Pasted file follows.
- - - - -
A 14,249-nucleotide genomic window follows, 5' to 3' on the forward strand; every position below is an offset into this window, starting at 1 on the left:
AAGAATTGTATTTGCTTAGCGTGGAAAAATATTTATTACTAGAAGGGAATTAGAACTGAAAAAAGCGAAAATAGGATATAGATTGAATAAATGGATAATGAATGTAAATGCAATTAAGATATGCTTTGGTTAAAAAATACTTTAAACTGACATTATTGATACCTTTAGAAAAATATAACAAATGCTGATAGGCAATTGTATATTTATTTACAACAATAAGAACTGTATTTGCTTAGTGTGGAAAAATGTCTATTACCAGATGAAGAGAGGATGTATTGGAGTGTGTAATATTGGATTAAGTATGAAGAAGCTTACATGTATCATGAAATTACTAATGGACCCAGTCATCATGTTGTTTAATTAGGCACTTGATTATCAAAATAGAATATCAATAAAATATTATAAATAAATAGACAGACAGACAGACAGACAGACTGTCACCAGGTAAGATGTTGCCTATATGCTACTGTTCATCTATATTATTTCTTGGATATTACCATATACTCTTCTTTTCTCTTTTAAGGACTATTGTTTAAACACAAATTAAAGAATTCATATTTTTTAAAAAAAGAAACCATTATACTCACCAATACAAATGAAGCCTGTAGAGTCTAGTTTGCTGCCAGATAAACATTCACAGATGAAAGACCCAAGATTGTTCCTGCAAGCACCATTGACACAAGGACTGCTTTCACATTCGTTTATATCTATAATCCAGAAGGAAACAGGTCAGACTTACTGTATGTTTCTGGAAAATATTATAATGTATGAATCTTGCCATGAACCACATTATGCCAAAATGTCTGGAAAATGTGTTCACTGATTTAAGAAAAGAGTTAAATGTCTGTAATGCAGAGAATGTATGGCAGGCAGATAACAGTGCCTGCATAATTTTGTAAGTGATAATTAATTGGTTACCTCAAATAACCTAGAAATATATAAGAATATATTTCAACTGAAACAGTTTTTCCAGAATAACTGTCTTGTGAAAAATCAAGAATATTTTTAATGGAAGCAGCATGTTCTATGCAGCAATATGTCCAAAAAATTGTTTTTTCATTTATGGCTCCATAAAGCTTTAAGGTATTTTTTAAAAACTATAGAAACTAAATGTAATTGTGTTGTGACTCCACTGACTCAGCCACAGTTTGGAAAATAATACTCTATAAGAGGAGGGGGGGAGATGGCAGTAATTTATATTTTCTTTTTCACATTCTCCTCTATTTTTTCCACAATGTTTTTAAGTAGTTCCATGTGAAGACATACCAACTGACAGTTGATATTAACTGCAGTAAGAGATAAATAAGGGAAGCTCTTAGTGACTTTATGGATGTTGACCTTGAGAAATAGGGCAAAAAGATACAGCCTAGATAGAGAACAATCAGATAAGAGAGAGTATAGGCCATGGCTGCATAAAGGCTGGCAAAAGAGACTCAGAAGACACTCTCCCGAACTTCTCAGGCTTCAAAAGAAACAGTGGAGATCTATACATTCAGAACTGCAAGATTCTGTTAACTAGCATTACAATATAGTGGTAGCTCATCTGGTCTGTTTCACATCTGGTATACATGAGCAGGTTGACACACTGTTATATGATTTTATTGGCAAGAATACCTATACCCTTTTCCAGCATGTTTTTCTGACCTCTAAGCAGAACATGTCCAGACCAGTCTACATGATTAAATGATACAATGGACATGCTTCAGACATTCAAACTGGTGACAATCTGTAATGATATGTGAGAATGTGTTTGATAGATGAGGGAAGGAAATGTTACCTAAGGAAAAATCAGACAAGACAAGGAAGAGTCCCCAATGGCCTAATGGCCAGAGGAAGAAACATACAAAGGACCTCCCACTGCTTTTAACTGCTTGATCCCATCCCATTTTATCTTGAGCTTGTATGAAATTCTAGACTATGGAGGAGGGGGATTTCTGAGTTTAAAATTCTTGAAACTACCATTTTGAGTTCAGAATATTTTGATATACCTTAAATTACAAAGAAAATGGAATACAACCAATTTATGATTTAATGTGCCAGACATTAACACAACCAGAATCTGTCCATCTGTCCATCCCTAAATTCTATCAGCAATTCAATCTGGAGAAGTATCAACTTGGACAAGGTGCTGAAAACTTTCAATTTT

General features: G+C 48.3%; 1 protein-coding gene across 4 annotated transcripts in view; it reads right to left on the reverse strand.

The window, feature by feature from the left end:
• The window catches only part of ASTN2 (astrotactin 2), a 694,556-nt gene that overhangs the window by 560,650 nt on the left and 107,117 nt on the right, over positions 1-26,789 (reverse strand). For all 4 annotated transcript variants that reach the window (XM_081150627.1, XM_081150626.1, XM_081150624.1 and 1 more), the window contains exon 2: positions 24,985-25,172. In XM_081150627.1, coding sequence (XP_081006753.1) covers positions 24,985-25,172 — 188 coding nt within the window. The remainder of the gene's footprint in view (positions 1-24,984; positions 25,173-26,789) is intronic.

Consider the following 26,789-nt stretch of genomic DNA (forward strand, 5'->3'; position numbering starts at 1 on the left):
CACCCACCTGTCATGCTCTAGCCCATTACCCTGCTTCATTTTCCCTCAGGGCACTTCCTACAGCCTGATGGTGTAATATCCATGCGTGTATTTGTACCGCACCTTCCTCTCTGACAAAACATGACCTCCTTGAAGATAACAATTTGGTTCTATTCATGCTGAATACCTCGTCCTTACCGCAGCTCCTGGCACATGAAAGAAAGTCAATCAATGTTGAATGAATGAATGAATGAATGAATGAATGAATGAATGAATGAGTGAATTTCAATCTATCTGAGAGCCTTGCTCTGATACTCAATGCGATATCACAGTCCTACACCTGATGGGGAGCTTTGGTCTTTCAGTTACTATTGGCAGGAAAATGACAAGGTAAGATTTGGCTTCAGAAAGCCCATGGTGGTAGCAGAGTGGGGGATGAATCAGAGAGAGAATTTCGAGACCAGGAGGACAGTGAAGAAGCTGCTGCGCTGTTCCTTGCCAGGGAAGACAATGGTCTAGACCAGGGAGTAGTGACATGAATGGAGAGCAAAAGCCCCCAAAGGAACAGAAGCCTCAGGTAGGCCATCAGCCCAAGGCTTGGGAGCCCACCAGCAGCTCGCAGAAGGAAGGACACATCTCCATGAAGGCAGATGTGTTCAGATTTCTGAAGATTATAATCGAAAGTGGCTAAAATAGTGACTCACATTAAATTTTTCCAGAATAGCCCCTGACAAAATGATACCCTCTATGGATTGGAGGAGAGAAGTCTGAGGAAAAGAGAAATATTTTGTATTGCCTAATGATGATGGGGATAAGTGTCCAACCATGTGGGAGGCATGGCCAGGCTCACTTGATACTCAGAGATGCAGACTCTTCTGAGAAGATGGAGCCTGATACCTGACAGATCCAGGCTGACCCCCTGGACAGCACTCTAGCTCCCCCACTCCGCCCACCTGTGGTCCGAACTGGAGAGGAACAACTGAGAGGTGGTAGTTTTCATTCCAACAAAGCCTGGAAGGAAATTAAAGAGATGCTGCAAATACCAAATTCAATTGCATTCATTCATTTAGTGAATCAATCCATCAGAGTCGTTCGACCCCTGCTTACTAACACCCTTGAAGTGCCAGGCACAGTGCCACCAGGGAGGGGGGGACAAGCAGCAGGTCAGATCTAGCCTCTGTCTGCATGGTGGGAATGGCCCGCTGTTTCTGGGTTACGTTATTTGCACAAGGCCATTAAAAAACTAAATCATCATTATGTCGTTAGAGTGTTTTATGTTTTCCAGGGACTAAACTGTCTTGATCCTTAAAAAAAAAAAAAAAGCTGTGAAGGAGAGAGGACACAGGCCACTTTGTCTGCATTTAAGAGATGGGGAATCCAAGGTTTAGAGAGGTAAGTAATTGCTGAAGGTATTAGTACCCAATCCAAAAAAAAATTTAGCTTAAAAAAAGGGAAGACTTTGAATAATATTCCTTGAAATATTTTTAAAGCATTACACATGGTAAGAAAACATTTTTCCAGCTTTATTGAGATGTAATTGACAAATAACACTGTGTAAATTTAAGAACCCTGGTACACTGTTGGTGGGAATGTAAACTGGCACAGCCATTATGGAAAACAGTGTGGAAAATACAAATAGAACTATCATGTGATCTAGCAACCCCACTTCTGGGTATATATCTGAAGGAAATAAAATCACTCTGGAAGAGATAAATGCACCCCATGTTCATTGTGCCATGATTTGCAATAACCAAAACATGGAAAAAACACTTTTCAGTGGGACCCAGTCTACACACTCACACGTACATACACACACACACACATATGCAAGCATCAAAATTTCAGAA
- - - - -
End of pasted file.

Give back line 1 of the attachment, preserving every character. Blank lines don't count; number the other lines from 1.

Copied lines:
A 14,249-nucleotide genomic window follows, 5' to 3' on the forward strand; every position below is an offset into this window, starting at 1 on the left: